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British actor Ed Skrein’s Aug. 28 decision to quit Lionsgate and Millennium’s Hellboy reboot — after criticism for being a white actor playing a character who is Japanese-American in the comics — has many in the industry wondering whether the unprecedented move is a tipping point for Hollywood’s practice of “whitewashing” roles.
Some see Skrein, 34, as caving to pressure from a social media-fueled mob of PC police. “No one knows where the line is,” says a studio publicity head, “and every movie now is controversial for any reason.” In addition, there are concerns that an overcorrective backlash against whitewashing will cause filmmakers to decide against making movies about diverse characters altogether.
Already, Sony’s adaptation of Michael Lewis’ 2014 best-seller Flash Boys: A Wall Street Revolt is effectively dead because it no longer would be the default to cast real-life protagonist Bradley Katsuyama with a white actor. “A decade ago they would have just done that,” Lewis said Sept. 2 at the National Book Festival. “There were emails back and forth about how impossible it was to make a movie with an Asian lead.”
But that conventional wisdom, and the assumption that there aren’t enough qualified nonwhite actors to cast big-budget projects in a culturally accurate way, is misguided, says Russell Boast, vp at the Casting Society of America. “They do exist, but because our focus has been on star power, which in the past has very often been a white male actor, there hasn’t been the need to have that list of the top 10 or 100 Asian actors that mean something financially to the studios,” he says. “It’s our duty to stop using that as an excuse. Ed’s move is making our jobs easier.”
Out of the top 900 films since 2007, just 5.7 percent of named or speaking characters were Asian, according to a July 2017 study from USC’s Media, Diversity & Social Change Initiative. “The issue is not that actors shouldn’t be allowed to play across racial borders,” says Boast. “It’s that there are so few minority characters that when these roles do come along, we shouldn’t be taking away these rare opportunities from minority actors.”
Although instances of white actors playing characters of color date back to the dawn of cinema — “We were shouting to the wind because nobody would listen,” says Japanese-American Clyde Kusatsu, who has worked as an actor since the 1970s — social media has intensified and amplified the issue, with Doctor Strange, Death Note and Ghost in the Shell three prominent examples in the past year. Ghost was perceived to be hurt by the controversy.
“Twitter continues to rally every time this happens,” says William Yu, a digital strategist whose viral campaign #StarringJohnCho uses Photoshopped posters to re-imagine popular movies with an Asian-American lead. “If you’re going to portray people from certain cultures, it’d better be authentic or Twitter’s going to call you out in a heartbeat.”
Still, “nobody anticipated the backlash,” says a Hellboy production source, adding that what fellow executives thought might fade instead has shown staying power.
“I thought things would change four movies ago,” Jon M. Chu, who is directing Warner Bros.’ upcoming Crazy Rich Asians adaptation, tells THR, adding that whitewashing may still occur unless there is more diversity behind the scenes. “If there’s not someone in the room to say, ‘Hey, you know all those things that have been online in the last couple of years? This is what they’re talking about,’ I can see [awareness] getting lost.”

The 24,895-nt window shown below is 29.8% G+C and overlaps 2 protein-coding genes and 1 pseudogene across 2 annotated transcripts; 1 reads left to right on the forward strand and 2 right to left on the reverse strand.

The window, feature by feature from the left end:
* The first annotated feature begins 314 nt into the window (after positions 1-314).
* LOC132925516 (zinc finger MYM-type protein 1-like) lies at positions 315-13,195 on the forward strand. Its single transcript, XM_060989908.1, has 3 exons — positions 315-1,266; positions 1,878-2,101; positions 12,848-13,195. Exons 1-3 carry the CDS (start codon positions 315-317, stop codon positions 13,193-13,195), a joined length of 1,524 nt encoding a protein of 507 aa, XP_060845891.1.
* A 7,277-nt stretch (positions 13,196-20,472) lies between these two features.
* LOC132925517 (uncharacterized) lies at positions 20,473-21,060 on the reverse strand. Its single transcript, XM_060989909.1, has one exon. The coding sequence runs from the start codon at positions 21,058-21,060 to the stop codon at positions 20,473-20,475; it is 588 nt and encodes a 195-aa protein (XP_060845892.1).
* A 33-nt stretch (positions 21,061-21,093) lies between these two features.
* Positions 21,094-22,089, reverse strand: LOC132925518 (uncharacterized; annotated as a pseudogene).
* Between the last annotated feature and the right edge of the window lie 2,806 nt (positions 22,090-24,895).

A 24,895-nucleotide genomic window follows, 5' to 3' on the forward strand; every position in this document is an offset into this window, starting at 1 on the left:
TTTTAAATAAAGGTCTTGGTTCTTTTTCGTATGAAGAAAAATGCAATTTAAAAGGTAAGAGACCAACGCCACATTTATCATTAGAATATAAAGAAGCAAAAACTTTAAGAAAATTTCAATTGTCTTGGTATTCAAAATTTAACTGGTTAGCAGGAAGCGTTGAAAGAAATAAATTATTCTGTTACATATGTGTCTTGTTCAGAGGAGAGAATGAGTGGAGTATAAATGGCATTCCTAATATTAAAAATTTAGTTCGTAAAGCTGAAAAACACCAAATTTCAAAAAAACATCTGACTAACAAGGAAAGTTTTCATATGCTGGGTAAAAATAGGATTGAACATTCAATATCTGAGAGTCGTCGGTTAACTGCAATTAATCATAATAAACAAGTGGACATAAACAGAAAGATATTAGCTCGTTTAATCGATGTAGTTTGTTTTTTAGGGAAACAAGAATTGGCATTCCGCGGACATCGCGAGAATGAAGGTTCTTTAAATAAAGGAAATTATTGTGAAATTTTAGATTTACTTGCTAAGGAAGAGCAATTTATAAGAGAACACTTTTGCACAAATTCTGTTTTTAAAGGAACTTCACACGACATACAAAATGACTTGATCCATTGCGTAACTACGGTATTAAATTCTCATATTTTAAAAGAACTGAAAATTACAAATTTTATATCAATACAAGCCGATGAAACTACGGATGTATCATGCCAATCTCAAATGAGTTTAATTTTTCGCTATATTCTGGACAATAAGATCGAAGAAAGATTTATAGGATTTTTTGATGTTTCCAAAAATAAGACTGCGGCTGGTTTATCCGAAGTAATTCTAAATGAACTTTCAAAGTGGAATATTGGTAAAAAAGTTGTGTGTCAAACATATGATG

Where Skrein’s decision may have the biggest impact is in putting the onus on actors who find themselves in hot water after accepting a whitewashed role. Whereas Emma Stone and Rooney Mara offered apologies for their respective Aloha and Pan characters after those movies were released, Skrein is the first actor to address whitewashing criticisms by stepping aside. “Skrein could’ve taken the role like the hundreds of others who have taken those roles, but he didn’t, and he went public about it,” says Leonard Chang, co-executive producer of FX’s Snowfall. “Now others will have to contend with this precedent.”
Adds Chu, “His actions also opened the doors for other people in the industry to support this and say this isn’t just an Asian-American issue.” Hollywood A-listers including Jessica Chastain, Mark Ruffalo and Ava DuVernay have praised Skrein’s decision, as has Guillermo del Toro, who wrote and directed two Hellboy films but is not involved in the reboot. “What he did was remarkable and laudable. It was very brave,” says del Toro. (In addition to losing a payday for himself and commissions for his agents and reps, Skrein also risked “the blowback of a giant studio saying, ‘You’re screwing us by admitting we were naive or wrong in doing this,’ ” says Chu. “That risks future jobs. It’s real consequences.”)
But the definitive, immediate impact of Skrein’s choice is that Hellboy‘s producers have vowed to recast his part with an actor “more consistent with the character in the source material,” and multiple actors of Asian descent confirm to THR they now are being considered. “He just raised the bar,” says USC’s Stacy L. Smith, who has advocated for stars to introduce an inclusion clause into their contracts. “If these companies aren’t going to change their exclusionary hiring practices and outdated, unsupported myths of what makes money at the box office, then actors can take it on themselves to completely transform this industry.”
Aaron Couch, Rebecca Ford and Borys Kit contributed to this report.
A version of this story first appeared in the Sept. 6 issue of The Hollywood Reporter magazine. To receive the magazine, click here to subscribe.
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